In her report, the Secretary General underlines Poland’s strict obligation to execute the judgments of the European Court and stresses that the shortcomings identified need to be addressed by the Committee of Ministers when supervising Poland’s execution of these judgments, pursuant to Article 46 of the Convention. The Committee of Ministers will supervise in December 2022 the execution by Poland of judgments of the European Court in the cases of Xero Flor w Polsce sp. z o.o., Reczkowicz group of cases, Broda and Bojara.

The report shall serve as a basis for further engagement with the Polish authorities in a constructive dialogue, with a view to ensuring the full enjoyment of the right to a fair trial by an independent and impartial tribunal established by law in Poland.'

Thursday 24 November 2022

Call for Contributions: European Yearbook on Human Rights 2023

The European Yearbook on Human Rights has issued a call for contributions for its 2023 issue. The 2023 issue has a special focus on 'Rethinking Human Rights'. The Yearbook publishes mostly about the European Convention on Human Rights and the Council of Europe. It also contains sections on human rights in the European Union, the Organisation for Security and Co-operation in Europe as well as cross-cutting analysis and commentary.

Here is the description of the call:

The challenges of upholding human rights in the world a numerous. While the universal framework for the protection of human rights still has validity and is of utter importance, it is time to question whether there is a need to rethink human rights and adapt applicable frameworks to current challenges for humanity ́s wellbeing and future.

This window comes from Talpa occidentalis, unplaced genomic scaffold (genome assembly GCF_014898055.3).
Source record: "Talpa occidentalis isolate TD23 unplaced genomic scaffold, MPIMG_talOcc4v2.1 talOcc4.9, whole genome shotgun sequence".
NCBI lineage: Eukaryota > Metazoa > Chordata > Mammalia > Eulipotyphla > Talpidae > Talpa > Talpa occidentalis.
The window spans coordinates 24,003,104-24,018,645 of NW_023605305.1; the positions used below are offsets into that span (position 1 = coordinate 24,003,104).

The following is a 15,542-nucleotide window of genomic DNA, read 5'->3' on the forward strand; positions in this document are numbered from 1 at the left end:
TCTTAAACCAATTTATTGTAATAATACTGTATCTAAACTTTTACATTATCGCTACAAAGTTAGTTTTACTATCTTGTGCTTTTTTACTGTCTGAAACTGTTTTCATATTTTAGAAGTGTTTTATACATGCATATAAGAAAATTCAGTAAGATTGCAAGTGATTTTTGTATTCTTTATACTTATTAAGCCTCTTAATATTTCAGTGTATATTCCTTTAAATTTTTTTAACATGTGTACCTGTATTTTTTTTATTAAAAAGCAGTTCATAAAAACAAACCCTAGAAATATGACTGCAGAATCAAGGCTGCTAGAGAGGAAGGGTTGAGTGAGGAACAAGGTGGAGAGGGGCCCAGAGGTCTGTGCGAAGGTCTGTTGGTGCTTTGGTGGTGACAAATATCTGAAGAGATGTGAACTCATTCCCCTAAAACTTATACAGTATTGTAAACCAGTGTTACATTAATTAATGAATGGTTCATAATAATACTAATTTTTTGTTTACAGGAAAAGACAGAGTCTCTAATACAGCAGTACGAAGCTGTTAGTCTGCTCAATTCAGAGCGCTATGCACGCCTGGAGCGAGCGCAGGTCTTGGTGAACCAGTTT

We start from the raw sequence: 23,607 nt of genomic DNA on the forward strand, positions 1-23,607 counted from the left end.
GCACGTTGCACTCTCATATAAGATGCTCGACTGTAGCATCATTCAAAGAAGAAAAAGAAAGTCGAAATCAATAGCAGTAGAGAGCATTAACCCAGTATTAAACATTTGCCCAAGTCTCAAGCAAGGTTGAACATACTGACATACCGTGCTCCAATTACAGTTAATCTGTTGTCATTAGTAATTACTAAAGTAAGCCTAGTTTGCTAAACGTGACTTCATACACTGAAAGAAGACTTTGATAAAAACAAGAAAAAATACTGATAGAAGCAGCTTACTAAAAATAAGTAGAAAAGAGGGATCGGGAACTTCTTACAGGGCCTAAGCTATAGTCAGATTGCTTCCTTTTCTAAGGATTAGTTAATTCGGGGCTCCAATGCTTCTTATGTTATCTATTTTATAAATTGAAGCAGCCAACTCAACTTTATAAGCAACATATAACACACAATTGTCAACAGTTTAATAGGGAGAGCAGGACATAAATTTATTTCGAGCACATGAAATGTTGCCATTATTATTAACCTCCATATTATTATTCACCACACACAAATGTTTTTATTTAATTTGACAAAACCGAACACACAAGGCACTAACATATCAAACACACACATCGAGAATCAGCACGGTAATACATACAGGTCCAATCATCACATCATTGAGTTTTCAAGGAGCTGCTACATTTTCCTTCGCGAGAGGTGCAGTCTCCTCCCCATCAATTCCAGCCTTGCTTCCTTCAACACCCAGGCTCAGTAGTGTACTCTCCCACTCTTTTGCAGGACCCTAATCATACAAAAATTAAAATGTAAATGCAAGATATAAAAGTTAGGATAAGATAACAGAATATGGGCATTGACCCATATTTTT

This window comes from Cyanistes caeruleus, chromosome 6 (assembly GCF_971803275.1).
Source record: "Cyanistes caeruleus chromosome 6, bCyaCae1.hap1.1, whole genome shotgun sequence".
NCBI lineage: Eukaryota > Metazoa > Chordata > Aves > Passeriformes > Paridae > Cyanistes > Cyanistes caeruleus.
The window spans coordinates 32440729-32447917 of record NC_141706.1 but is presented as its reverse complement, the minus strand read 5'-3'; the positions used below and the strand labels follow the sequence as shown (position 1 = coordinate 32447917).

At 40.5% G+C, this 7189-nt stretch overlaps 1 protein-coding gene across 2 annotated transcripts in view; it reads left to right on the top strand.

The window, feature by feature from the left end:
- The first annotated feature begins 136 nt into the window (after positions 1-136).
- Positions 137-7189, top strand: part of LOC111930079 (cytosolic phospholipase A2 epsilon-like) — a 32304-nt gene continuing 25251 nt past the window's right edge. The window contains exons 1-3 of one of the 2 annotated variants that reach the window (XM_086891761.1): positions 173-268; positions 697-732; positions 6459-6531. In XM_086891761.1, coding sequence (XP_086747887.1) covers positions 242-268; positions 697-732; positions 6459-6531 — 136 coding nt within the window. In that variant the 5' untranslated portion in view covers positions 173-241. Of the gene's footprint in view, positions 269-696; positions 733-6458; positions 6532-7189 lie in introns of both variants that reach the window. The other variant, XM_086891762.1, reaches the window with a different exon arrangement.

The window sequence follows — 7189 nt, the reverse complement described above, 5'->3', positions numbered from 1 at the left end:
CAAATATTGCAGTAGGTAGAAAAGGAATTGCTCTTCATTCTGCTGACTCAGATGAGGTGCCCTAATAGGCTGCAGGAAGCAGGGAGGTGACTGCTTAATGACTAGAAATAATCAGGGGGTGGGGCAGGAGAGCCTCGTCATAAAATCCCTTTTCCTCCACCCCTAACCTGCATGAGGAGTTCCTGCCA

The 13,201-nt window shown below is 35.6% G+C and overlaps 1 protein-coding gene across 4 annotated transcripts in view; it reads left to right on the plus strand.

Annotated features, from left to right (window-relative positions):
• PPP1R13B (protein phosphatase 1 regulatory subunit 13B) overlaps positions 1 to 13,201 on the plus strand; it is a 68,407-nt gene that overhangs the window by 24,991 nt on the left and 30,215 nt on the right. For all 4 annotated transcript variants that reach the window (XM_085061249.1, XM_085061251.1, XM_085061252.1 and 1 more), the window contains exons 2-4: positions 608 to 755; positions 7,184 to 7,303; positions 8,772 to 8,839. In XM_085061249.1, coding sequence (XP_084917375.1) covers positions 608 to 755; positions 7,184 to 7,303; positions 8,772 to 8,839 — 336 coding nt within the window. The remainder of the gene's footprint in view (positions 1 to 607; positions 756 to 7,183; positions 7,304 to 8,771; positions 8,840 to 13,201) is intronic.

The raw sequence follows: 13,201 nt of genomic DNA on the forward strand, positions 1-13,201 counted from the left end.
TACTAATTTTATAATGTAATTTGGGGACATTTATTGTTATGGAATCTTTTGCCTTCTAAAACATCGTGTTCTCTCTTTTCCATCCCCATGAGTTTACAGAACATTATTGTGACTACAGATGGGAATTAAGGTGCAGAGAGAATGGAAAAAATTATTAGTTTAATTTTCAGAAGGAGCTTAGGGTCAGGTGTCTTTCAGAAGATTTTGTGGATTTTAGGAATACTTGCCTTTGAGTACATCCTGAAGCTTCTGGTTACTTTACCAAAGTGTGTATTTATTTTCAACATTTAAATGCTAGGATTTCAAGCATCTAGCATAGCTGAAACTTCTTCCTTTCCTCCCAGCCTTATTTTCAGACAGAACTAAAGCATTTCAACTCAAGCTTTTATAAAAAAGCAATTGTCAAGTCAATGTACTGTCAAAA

In a special edition dedicated to new human rights challenges, the European Yearbook on Human Rights aims at shedding light on the most pressing issues that might impair the enjoyment of human rights in Europe and beyond in the near future. The aim of the special edition is to bring together research about topics that might have not received sufficient attention by academia or in public discourses but which are likely to shape our lives in the near future.

Therefore, we encourage submissions related to the identification of new human rights challenges but also related to innovative ways and processes to advocate and improve human rights protection for all.

Submissions may relate to (not exhaustive list)

- Human rights and climate change and environmental degradation
- Human rights and energy security
- Human rights litigation